ETS was not the only concern. The importance of Finland as a market area is highlighted by an incidence where the CEO of PM, Geoffrey Bible, asked his staff to update him on the development of class action legislation in Finland.20 PM feared that Finland, together with Sweden where similar legislation was being discussed, would introduce new tobacco control initiatives and push for them in the European Union (EU).21
Before the mid 1980s, PM argued that the Nordic market was characterised by a lack of coordinated lobbying activity. The threat of ETS, together with new initiatives to introduce tobacco restrictions, brought the local tobacco manufacturers together.22 The idea was to strengthen the National Manufacturers Associations (NMAs) in each market in order to combat tobacco control initiatives.23
“Motivated by the deteriorating ETS trend, the industry has organised for the first time a Nordic NMA Working Group to address the ETS issue. Competitors and our business partners are hiring corporate affairs staff specialists and are reviewing plans to strengthen the NMAs in each market.”24
After the first Nordic working meeting, the PM Nordic Area report states as the prime objectives of NMA:(1) to counter the threat of further regulatory measures that will restrict market freedoms:(2) to re-establish smokers’ self-esteem and the social acceptability of smoking:(3) to develop a strategy to protect the interests of PM in the event of a proposal to change the tax legislation; and finally (4) to build corporate affairs capabilities, and ally networks in the area.22
The first challenge concerned a proposition to harmonise tobacco legislation in the Nordic countries. The initiative was made by Iceland in 1987 at the Nordic Council, and one of its main objectives was to issue a total ban on tobacco advertising.25 To counter the adverse proposal within the Nordic Council, PM started to work with Amer-Tupakka to guide and support the lobbying activities of the local manufacturers against the Nordic Council.26 Allies were sought among media owners associations, advertisers, and employer federations.27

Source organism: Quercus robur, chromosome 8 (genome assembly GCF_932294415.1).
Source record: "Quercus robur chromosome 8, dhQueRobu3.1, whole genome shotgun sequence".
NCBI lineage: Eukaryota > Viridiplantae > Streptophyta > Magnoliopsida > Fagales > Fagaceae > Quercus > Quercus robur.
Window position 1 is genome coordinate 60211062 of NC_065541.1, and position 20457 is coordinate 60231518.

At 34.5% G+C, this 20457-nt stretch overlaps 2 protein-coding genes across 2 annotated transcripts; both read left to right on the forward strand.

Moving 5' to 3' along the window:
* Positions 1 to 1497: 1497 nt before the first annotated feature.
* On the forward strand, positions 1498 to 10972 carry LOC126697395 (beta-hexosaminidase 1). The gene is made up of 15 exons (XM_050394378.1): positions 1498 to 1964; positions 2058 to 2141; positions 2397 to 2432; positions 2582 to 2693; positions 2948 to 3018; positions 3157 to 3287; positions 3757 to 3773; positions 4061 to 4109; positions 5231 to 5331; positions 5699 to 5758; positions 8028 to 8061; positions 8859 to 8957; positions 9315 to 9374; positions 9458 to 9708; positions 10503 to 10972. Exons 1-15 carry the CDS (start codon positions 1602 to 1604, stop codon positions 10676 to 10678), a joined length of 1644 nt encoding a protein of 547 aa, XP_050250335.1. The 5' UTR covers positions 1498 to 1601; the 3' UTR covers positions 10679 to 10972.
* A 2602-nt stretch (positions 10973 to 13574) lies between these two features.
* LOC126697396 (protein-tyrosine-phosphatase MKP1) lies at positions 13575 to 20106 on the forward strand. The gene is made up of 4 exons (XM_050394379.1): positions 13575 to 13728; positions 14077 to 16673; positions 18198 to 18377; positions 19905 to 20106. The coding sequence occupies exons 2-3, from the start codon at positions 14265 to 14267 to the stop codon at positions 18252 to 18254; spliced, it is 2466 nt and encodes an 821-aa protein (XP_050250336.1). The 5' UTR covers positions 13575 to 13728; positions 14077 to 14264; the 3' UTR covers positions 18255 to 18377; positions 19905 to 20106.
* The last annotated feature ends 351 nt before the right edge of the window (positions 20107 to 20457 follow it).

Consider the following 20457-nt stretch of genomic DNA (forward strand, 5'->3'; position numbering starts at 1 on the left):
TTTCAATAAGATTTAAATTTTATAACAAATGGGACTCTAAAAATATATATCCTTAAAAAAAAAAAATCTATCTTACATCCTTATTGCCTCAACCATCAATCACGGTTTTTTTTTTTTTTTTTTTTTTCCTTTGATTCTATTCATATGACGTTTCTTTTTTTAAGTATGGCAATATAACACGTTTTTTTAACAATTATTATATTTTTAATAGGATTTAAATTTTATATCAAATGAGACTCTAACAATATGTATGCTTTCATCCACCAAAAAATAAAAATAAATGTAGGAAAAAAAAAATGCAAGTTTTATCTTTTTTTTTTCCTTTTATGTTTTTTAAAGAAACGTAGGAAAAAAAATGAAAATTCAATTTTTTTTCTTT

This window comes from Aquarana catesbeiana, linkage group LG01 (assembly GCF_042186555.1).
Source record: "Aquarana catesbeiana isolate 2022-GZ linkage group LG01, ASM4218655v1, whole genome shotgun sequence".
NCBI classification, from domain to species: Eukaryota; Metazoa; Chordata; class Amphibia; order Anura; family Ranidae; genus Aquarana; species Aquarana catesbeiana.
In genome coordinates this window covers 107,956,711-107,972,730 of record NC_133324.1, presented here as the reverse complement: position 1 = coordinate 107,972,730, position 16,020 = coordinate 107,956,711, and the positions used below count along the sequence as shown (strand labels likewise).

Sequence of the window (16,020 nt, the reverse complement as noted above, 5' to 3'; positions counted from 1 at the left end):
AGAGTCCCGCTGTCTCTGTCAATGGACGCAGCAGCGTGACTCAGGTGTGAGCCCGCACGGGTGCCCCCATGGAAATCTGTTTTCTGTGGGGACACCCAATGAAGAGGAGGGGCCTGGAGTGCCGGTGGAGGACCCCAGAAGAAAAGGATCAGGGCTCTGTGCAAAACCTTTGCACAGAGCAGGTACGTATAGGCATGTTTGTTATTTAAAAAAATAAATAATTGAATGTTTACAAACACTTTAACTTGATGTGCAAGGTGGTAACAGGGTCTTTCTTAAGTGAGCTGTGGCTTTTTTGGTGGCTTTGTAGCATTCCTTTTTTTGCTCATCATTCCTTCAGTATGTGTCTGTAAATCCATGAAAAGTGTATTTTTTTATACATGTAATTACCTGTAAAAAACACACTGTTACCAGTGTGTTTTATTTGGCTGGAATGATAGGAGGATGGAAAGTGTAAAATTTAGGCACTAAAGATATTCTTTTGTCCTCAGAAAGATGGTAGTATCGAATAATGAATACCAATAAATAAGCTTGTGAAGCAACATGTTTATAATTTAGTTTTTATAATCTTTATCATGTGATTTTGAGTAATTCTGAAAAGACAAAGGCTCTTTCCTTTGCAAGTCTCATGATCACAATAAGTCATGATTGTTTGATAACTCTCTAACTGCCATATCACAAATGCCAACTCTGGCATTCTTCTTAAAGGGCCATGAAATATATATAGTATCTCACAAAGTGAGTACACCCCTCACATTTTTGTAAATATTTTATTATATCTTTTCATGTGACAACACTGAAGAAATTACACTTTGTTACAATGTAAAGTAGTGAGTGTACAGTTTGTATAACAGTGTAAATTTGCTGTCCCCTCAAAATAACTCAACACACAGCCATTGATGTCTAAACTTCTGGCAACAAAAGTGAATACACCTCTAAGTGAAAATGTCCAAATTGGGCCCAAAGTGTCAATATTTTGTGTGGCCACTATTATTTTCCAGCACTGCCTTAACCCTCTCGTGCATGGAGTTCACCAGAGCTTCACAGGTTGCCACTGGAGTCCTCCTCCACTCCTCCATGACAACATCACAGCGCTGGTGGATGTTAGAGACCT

Finnair, the national airline in Finland, was the first airline in the world to introduce smoking and non-smoking sections on flights in the 1950s. In 1988, Finnair gave the first indications that it would ban smoking on all domestic flights and impose further restrictions pending a search for more factual information. At this stage, Amer-Tupakka pushed for negotiations with Finnair management to persuade them to allow in-flight air quality tests (IFAQ).28 The ultimate goal of this activity was to make the airline adopt policies that would permit smoking during flights. In case Finnair refused to participate, an internal memorandum proposed an alternative tactic called “market research”.29 It included a direct mail campaign to stimulate letters, postcards, and telephone calls urging Finnair to drop a total smoking ban.
In 1987, lobbying was also activated to oppose a government plan to reform the excise tax on tobacco. The idea was to utilise the personal contacts of the CEO of the Amer Group and the manager of a communications office, BNL, which operated as a subcontractor for PM, with the Minister of Finance.30 The CEO of the Amer Group tried to lobby the minister by inviting him to a meeting and reserving a seat on the same flight to New York.31,32